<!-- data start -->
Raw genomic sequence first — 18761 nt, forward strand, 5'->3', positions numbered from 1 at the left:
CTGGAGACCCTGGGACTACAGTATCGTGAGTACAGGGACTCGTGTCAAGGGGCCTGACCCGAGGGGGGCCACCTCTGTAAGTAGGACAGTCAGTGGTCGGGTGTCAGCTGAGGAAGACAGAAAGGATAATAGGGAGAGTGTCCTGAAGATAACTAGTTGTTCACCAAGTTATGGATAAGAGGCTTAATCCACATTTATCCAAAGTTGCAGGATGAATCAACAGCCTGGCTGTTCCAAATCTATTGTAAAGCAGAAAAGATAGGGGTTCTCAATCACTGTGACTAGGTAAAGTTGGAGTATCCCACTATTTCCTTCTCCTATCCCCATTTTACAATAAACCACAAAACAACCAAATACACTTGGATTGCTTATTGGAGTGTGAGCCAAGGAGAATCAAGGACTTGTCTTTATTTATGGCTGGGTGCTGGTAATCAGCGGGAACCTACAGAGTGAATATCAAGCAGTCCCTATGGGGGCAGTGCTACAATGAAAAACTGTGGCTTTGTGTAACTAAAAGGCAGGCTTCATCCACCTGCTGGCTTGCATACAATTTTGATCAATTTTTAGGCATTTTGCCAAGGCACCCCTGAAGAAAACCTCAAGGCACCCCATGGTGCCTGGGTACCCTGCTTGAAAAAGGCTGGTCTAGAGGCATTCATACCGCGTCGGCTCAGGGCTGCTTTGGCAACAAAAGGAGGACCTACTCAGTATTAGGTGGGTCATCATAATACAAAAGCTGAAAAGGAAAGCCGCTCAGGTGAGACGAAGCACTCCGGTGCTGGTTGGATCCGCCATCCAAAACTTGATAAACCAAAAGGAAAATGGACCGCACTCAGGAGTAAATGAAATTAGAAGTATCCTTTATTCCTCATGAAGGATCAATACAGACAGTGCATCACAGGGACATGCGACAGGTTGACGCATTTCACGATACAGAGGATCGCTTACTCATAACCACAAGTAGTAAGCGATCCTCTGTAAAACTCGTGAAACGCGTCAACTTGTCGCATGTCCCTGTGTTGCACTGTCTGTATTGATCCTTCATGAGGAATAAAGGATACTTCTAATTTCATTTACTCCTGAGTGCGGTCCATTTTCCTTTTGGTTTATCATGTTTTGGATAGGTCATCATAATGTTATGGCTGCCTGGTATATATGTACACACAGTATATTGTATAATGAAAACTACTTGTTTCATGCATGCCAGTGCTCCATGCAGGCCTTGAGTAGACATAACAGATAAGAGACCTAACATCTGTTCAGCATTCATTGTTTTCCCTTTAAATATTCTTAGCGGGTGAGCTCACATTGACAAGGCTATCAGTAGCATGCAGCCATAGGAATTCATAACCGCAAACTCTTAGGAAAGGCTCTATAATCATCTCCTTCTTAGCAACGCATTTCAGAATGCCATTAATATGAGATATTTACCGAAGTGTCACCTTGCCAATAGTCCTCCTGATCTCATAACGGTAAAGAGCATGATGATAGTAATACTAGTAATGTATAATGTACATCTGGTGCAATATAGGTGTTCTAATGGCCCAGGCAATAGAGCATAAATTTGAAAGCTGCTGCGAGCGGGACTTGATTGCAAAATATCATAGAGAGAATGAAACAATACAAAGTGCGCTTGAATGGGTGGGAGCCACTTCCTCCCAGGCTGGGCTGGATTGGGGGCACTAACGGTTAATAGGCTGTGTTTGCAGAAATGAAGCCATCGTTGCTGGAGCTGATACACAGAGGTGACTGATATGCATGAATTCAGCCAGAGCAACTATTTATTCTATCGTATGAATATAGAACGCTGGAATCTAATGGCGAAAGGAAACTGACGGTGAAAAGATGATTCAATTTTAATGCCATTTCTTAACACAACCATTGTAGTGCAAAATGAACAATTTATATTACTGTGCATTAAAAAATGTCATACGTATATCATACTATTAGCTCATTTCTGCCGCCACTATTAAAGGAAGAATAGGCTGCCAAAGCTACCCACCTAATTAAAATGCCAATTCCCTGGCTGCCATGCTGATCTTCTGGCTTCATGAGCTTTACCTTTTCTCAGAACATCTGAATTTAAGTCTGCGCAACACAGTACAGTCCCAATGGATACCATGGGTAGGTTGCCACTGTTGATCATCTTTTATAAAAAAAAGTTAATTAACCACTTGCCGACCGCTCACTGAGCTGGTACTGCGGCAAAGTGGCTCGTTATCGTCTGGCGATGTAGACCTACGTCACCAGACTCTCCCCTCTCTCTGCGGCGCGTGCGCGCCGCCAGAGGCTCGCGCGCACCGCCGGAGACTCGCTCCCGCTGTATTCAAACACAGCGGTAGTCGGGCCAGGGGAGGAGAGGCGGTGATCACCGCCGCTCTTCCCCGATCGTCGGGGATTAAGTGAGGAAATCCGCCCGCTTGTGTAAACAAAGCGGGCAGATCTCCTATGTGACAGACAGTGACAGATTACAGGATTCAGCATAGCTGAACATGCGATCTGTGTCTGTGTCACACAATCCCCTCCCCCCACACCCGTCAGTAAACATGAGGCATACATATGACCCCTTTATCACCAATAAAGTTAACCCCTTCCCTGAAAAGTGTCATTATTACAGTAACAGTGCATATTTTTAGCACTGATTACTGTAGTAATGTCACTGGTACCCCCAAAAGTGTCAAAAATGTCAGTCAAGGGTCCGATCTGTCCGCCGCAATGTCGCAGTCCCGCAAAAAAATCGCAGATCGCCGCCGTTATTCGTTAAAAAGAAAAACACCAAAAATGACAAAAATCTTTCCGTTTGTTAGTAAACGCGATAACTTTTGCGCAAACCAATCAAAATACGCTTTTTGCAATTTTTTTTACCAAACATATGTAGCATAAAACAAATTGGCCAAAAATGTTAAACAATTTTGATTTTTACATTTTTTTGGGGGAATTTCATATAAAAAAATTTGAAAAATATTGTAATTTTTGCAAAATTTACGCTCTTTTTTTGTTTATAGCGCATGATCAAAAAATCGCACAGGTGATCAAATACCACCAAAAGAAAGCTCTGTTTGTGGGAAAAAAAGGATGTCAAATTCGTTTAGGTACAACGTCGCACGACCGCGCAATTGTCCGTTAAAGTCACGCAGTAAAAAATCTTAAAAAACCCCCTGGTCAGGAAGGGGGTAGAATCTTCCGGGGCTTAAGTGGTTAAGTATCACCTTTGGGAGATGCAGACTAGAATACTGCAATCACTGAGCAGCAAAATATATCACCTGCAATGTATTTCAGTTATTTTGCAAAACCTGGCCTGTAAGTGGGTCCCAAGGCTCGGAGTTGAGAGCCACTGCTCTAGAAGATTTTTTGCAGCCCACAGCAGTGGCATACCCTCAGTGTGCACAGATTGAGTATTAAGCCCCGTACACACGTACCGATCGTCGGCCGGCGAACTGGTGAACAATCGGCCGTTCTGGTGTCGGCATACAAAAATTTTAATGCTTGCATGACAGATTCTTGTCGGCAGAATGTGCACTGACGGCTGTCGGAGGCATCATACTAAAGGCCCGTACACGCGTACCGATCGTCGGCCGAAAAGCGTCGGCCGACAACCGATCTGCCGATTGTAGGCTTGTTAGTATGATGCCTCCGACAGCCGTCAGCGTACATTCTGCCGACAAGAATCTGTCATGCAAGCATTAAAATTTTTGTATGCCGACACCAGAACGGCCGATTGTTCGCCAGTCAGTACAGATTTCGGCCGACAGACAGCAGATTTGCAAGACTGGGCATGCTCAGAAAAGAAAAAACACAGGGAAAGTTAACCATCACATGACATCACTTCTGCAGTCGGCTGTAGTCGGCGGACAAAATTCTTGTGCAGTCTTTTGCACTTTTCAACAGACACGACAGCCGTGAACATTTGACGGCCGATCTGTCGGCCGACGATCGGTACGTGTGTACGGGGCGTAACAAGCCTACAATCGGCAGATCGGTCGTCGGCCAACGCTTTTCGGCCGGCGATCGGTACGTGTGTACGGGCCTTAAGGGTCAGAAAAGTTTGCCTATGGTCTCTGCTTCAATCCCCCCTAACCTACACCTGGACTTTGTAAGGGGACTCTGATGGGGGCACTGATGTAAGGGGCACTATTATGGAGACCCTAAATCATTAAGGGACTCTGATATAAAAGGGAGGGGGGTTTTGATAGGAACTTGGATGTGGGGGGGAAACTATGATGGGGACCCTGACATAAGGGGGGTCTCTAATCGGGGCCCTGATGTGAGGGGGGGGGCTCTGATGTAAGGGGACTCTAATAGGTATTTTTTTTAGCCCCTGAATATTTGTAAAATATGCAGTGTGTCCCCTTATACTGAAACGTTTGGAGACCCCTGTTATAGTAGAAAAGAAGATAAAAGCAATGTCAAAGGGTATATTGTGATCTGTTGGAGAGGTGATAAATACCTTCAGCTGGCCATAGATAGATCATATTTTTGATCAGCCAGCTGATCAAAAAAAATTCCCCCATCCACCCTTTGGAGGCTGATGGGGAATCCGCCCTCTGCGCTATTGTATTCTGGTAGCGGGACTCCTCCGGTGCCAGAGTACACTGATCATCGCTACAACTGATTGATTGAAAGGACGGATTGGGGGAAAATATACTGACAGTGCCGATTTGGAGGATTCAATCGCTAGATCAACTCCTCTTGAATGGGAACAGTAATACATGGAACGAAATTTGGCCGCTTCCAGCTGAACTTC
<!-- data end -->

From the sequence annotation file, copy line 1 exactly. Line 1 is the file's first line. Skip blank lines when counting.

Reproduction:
Raw genomic sequence first — 18761 nt, forward strand, 5'->3', positions numbered from 1 at the left: